Thursday, September 11, 2014

How I Taught About September 11

This is always a tough day for teachers, and it's getting more strange as the gap between student awareness and our own grows. For a few years now, my students have been post 9/11 babies. They only know what they've heard (and some haven't heard anything). By 5th grade, I think it's important to talk about what happened, even if it's just a little bit, because this had such a HUGE impact on our history and lives today.

Normally (as in the previous eight years I've taught), I read The Man Who Walked Between the Towers to my students.

This is a great option for the faint of heart or younger classes because it's mostly about an exciting event that happened in the 1970s when the towers were being built. I've used it to discuss character traits because it's a biography of a French aerialist who actually tightrope walked between the towers. Very cute story, and it only hints at the towers being gone at the very beginning and end.

I love the story and still may use it. It also has jump-started many great conversations because students will naturally offer some information or questions about the towers. However, this year I decided to go super-serious and hit it hard with a lesson created by Erin (you can find it here - I'm Lovin' Lit). You know I love her stuff and have talked about her before.

Anyway, just a quick overview. Erin included a website to this amazing interactive timeline. Y'all, I had chills when I was checking it out this morning. I literally felt like I was back in high school reliving the day all over again. It has pictures, videos, audio clips, etc.

I printed out Erin's interactive activity for them to follow along, but we were so engrossed in discussion and moving along that we didn't end up filling any of it out. I told them they could take it home to discuss. Here were some interesting points for me:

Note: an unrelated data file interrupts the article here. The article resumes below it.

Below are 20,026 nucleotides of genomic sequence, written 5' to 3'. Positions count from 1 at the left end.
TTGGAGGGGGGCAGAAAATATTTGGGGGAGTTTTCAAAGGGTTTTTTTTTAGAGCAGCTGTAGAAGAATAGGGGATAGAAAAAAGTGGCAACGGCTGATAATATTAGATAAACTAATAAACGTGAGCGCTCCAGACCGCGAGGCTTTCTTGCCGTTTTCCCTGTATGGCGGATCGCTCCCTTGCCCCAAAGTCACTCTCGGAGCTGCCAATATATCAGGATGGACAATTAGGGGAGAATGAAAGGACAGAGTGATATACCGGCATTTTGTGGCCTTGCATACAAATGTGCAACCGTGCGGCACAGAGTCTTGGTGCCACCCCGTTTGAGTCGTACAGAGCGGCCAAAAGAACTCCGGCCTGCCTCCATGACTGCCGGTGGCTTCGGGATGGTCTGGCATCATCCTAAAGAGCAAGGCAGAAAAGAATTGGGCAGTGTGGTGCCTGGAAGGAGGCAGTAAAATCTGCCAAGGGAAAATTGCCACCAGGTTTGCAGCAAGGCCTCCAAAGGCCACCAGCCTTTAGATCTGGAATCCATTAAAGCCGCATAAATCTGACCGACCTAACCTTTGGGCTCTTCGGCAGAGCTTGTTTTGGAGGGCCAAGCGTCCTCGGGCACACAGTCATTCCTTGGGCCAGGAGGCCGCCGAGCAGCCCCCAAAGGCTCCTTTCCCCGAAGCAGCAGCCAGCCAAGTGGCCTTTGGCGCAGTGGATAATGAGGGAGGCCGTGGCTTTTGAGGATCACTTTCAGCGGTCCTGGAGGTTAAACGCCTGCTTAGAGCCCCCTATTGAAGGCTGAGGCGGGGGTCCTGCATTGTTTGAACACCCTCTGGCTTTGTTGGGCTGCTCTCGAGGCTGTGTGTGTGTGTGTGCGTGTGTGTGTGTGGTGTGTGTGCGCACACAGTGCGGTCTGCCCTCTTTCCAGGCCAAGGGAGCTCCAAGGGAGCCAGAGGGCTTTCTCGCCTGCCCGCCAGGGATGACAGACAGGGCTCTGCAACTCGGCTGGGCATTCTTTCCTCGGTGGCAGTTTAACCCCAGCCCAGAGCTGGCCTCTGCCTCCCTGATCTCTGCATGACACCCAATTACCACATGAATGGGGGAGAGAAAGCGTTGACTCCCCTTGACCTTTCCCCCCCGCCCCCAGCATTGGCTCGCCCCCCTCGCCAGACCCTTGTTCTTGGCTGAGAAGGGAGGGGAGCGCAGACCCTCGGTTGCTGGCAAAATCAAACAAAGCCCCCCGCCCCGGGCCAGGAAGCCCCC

We had an interesting discovery after the first plane hit the tower when I asked what the people were probably thinking. One boy said they would have thought someone took over the plane and ran it into the building. The other teachers and I had to explain that before September 11, the word "terrorist" wasn't even in our vocabulary. We weren't afraid of things like this and just thought it was an accident until the second plane crashed. It's amazing how perspectives have changed from generation to generation. Although we did agree that if this happened now, we would probably think differently.

The shoes were great for a quick inference practice. I showed each picture and had students discuss what they noticed and what they thought that person had been through. Then I shared what the sidebar said about each survivor.

As I was, they loved the story of Flight 93! It was neat to hear them realize these people were heroes without being told.

This video is what really got me. I was able to show it because the sound wasn't working on our Promethean board, but it does have some language. The catches the terror people felt perfectly, but you WILL have chills.

The kids were so engrossed in this lesson that they didn't even realize it was time for recess. I had them completely captivated with many questions we didn't even get to address for an entire hour and 15 minutes. We didn't write anything. We didn't even have a "formal" lesson plan. But I think it was great for awareness, questioning, and discussion.

It was probably one of the hardest lessons I've ever taught, but I think I would do it again in a heartbeat.


  1. Sometimes those are the best lessons. How powerful! My son, a fifth grader, asked about it last night. It was the first time we really felt like he would understand what happened. Showing this was definitely a moving way to teach students the importance of the day.

    Reading Toward the Stars

  2. I taught this same lesson today and had the same response from my students. I was literally telling students to put their hands down because there wasn't time to get to all their comments and questions, even though they were SO good. I taught all the way to the bell and easily could have continued. I wish I had time to discuss this further!